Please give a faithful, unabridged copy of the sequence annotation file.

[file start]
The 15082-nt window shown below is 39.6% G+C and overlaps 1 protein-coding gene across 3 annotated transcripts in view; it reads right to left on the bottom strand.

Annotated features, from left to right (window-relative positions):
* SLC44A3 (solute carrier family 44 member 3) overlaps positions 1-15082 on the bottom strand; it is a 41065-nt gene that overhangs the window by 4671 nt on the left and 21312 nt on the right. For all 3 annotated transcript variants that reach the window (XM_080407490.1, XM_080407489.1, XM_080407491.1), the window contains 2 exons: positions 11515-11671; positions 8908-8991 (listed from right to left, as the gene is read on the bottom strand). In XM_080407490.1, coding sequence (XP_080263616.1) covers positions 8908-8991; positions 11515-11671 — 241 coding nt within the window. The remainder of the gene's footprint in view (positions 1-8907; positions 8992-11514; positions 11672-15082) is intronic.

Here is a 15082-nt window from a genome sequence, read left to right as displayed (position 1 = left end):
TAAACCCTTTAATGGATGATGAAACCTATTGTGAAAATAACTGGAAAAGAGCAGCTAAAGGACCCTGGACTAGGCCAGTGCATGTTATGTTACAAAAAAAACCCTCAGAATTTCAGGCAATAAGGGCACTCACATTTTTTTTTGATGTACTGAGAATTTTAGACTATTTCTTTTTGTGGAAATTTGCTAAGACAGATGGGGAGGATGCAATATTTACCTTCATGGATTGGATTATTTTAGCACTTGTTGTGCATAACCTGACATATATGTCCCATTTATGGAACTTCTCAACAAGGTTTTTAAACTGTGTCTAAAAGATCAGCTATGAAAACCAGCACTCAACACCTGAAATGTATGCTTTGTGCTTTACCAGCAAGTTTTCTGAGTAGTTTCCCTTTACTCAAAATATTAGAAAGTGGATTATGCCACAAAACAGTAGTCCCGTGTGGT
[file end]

The 15082-nt window shown below is 39.6% G+C and overlaps 1 protein-coding gene across 3 annotated transcripts in view; it reads right to left on the bottom strand.

Annotated features, from left to right (window-relative positions):
* SLC44A3 (solute carrier family 44 member 3) overlaps positions 1-15082 on the bottom strand; it is a 41065-nt gene that overhangs the window by 4671 nt on the left and 21312 nt on the right. For all 3 annotated transcript variants that reach the window (XM_080407490.1, XM_080407489.1, XM_080407491.1), the window contains 2 exons: positions 11515-11671; positions 8908-8991 (listed from right to left, as the gene is read on the bottom strand). In XM_080407490.1, coding sequence (XP_080263616.1) covers positions 8908-8991; positions 11515-11671 — 241 coding nt within the window. The remainder of the gene's footprint in view (positions 1-8907; positions 8992-11514; positions 11672-15082) is intronic.

Here is a 15082-nt window from a genome sequence, read left to right as displayed (position 1 = left end):
TAAACCCTTTAATGGATGATGAAACCTATTGTGAAAATAACTGGAAAAGAGCAGCTAAAGGACCCTGGACTAGGCCAGTGCATGTTATGTTACAAAAAAAACCCTCAGAATTTCAGGCAATAAGGGCACTCACATTTTTTTTTGATGTACTGAGAATTTTAGACTATTTCTTTTTGTGGAAATTTGCTAAGACAGATGGGGAGGATGCAATATTTACCTTCATGGATTGGATTATTTTAGCACTTGTTGTGCATAACCTGACATATATGTCCCATTTATGGAACTTCTCAACAAGGTTTTTAAACTGTGTCTAAAAGATCAGCTATGAAAACCAGCACTCAACACCTGAAATGTATGCTTTGTGCTTTACCAGCAAGTTTTCTGAGTAGTTTCCCTTTACTCAAAATATTAGAAAGTGGATTATGCCACAAAACAGTAGTCCCGTGTGGT